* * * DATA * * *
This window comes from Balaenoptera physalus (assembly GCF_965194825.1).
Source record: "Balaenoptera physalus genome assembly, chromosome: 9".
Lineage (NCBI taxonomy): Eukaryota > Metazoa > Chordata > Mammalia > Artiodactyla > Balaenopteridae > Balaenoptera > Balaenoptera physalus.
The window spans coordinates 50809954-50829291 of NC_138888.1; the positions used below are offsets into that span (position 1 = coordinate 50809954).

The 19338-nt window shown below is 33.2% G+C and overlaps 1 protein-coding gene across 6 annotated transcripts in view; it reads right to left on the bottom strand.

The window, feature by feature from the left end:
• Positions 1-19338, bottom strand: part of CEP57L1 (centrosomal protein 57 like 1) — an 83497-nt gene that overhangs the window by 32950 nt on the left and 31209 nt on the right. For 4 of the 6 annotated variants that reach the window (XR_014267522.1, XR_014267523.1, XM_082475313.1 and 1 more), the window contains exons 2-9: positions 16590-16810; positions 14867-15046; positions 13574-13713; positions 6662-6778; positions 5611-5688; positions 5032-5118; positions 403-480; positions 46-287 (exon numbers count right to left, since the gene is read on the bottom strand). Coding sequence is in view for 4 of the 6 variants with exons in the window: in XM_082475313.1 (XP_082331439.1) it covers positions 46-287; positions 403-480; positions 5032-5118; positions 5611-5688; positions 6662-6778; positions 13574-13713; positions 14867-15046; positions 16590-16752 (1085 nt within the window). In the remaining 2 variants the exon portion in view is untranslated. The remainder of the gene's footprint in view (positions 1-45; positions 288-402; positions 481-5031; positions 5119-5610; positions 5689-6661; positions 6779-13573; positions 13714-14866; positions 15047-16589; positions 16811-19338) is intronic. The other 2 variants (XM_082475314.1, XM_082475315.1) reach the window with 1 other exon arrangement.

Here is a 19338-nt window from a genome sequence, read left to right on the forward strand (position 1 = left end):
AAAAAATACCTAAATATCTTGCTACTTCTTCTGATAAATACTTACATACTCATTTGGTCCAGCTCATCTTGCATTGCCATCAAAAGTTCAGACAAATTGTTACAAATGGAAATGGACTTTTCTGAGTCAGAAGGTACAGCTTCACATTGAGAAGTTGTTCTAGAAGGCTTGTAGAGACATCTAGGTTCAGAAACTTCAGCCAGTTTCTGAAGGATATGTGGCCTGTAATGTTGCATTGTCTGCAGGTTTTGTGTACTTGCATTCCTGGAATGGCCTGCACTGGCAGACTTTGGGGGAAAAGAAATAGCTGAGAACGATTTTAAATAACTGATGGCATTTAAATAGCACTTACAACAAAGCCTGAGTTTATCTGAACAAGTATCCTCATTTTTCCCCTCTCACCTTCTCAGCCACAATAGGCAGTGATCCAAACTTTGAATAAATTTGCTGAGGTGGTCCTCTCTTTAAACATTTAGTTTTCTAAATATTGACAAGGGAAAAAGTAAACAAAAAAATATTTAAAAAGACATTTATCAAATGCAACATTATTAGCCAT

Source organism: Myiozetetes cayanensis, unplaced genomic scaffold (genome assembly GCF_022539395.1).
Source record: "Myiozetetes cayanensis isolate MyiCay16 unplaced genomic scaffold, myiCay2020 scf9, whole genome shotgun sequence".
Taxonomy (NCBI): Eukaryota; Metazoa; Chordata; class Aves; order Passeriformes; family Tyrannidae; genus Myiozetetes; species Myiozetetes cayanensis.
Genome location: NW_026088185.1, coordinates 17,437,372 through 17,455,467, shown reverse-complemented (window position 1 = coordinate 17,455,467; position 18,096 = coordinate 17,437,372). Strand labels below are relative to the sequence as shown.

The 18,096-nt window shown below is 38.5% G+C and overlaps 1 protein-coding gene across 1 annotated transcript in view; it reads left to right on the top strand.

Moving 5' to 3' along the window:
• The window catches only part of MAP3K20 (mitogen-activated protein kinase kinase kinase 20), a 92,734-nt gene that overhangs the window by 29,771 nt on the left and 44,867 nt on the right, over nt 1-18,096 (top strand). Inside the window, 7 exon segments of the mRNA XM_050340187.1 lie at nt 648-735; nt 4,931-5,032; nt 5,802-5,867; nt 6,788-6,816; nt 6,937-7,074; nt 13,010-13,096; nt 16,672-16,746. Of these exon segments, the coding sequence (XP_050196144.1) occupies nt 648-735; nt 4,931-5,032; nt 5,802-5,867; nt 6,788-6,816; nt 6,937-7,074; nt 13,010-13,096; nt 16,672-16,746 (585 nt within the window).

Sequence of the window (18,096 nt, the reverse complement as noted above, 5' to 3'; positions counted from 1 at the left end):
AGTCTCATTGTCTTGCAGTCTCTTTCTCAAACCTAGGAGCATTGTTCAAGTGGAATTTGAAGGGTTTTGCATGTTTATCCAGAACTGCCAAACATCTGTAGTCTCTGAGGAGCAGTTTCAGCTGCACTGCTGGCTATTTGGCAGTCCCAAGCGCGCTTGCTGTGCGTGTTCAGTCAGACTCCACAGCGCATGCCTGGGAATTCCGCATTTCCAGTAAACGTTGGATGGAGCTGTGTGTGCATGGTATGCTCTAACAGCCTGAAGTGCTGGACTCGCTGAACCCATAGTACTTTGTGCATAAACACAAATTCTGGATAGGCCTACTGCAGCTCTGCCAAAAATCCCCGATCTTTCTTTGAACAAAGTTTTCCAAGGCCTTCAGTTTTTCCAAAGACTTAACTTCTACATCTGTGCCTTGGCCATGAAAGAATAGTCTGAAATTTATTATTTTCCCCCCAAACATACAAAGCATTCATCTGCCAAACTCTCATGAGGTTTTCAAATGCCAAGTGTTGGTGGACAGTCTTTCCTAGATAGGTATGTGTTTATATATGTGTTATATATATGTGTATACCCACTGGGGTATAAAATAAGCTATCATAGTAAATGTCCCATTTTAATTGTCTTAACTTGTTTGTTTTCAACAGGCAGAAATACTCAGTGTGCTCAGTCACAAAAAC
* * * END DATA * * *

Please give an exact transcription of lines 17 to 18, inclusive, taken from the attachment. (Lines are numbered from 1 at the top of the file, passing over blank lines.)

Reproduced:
Sequence of the window (18,096 nt, the reverse complement as noted above, 5' to 3'; positions counted from 1 at the left end):
AGTCTCATTGTCTTGCAGTCTCTTTCTCAAACCTAGGAGCATTGTTCAAGTGGAATTTGAAGGGTTTTGCATGTTTATCCAGAACTGCCAAACATCTGTAGTCTCTGAGGAGCAGTTTCAGCTGCACTGCTGGCTATTTGGCAGTCCCAAGCGCGCTTGCTGTGCGTGTTCAGTCAGACTCCACAGCGCATGCCTGGGAATTCCGCATTTCCAGTAAACGTTGGATGGAGCTGTGTGTGCATGGTATGCTCTAACAGCCTGAAGTGCTGGACTCGCTGAACCCATAGTACTTTGTGCATAAACACAAATTCTGGATAGGCCTACTGCAGCTCTGCCAAAAATCCCCGATCTTTCTTTGAACAAAGTTTTCCAAGGCCTTCAGTTTTTCCAAAGACTTAACTTCTACATCTGTGCCTTGGCCATGAAAGAATAGTCTGAAATTTATTATTTTCCCCCCAAACATACAAAGCATTCATCTGCCAAACTCTCATGAGGTTTTCAAATGCCAAGTGTTGGTGGACAGTCTTTCCTAGATAGGTATGTGTTTATATATGTGTTATATATATGTGTATACCCACTGGGGTATAAAATAAGCTATCATAGTAAATGTCCCATTTTAATTGTCTTAACTTGTTTGTTTTCAACAGGCAGAAATACTCAGTGTGCTCAGTCACAAAAAC